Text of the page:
New Delhi: The Indian government may have merely been posturing for public consumption in seeking extradition of LeT operative David Headley from the US about two years back, WikiLeaks has indicated.
In a cable to the US State Department on December 17, 2009 released by the whistleblower website, the then US ambassador Timothy J Roemer said former National Security Advisor M K Narayanan had suggested to him that the government was actually not keen on the extradition issue but wanted to be seen doing so.
Narayanan had told him that it was “difficult not to be seen making the effort,” but that the government was not seeking extradition “at this time”.
In the leaked cable, where Roemer was seeking New Delhi’s commitment to not request Headley’s extradition, Narayanan had said the Indian Government would be “in the hot seat” if it were seen as pre-emptively relinquishing extradition of one of the main accused in the 26/11 attacks.
“He (Roemer) explained that the threat of extradition to India could cause Headley’s cooperation to dry up, but that allowing the US judicial process to unfold or securing a plea agreement that both reflects his overall culpability and ensures his continued cooperation would maximize our ability to obtain further information from Headley,” the leaked cable said.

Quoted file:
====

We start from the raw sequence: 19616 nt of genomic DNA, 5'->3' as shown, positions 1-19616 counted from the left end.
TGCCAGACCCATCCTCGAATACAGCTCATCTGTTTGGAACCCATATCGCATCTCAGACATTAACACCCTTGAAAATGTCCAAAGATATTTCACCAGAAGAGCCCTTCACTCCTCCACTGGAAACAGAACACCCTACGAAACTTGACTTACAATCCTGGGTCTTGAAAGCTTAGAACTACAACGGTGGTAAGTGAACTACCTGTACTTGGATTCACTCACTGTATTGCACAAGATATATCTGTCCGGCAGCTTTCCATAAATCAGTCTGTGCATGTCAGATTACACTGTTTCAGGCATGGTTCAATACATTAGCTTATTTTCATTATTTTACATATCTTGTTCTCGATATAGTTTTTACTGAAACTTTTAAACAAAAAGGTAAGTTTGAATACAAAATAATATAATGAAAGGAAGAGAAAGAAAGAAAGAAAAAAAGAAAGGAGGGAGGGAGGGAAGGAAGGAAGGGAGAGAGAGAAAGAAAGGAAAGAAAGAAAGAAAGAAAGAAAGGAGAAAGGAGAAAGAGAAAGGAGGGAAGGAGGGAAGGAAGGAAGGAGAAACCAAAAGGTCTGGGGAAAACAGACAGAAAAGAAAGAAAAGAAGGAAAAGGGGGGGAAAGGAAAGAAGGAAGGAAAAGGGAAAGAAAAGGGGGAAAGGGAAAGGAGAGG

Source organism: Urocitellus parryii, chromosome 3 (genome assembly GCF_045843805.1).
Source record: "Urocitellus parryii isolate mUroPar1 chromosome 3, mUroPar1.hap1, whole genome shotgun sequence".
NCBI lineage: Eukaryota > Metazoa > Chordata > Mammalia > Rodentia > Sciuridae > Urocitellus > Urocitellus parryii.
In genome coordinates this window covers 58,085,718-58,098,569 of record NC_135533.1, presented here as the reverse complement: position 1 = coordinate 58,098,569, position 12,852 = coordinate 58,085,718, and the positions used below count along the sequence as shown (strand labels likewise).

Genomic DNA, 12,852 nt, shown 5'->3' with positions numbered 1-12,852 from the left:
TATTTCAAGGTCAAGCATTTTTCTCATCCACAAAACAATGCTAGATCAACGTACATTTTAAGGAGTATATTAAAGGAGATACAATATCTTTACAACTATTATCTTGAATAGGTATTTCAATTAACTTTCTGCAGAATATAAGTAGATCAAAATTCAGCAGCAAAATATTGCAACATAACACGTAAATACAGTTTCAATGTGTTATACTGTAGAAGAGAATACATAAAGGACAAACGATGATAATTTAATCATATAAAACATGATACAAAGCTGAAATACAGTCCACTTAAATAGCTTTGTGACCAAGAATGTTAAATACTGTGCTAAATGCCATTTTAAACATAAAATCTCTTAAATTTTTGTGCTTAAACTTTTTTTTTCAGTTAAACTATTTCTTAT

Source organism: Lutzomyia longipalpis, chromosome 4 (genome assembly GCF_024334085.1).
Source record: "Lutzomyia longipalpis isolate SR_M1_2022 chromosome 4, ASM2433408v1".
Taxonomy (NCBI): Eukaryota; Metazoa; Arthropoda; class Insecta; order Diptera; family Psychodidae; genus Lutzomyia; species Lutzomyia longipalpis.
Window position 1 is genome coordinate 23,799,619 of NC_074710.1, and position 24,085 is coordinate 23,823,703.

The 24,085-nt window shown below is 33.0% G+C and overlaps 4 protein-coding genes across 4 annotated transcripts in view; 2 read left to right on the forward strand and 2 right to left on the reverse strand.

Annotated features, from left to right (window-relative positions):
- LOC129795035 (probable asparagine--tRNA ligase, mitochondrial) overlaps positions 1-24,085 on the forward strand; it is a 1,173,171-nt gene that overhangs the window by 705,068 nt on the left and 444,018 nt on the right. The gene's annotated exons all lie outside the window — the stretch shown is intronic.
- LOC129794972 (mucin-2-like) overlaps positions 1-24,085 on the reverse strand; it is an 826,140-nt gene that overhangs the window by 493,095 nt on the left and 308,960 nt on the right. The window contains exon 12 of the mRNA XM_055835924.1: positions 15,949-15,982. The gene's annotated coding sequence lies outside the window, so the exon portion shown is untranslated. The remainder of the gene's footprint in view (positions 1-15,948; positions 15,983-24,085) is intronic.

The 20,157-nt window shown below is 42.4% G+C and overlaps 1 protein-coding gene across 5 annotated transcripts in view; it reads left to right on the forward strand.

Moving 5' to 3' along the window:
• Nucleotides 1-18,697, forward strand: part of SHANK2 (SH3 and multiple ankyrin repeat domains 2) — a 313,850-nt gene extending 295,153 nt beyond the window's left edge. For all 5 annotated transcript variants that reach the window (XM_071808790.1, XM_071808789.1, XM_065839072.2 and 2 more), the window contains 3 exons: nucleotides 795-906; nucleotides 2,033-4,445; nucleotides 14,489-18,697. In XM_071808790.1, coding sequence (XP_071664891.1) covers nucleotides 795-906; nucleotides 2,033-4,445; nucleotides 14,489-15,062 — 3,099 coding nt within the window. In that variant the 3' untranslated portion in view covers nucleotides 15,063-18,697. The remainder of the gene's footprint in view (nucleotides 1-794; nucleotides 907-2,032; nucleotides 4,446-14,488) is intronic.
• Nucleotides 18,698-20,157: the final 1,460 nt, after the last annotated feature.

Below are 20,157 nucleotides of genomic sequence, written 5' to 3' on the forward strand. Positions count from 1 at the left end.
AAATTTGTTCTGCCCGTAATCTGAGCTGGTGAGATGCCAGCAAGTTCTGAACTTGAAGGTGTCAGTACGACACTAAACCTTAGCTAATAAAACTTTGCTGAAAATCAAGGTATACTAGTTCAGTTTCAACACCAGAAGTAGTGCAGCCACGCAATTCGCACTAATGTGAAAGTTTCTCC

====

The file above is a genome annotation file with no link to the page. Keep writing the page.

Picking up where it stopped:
Roemer highlighted the “unprecedented effort to share intelligence in the case of accused Lashkar-e-Taiba operative David Coleman Headley and conveyed that we (the US) were following up on questions and requests that arose from the information we had already provided in the case,” the cable said.
“He (Roemer) stressed that the Indian government’s discretion in protecting this sensitive information was of critical importance, calling attention to recent media speculation containing details of the FBI briefing sourced to unnamed Indian government officials, which could compromise our ability to obtain further cooperation and information from Headley,” the cable added.
Reacting to this, the NSA had said that he understood and dismissed the media reports as “preposterous”. Roemer also explained to Narayanan that “furthermore, if Headley were convicted, an extradition request by India would not be considered until his sentence in the United States was fully served, which could be decades, if ever.”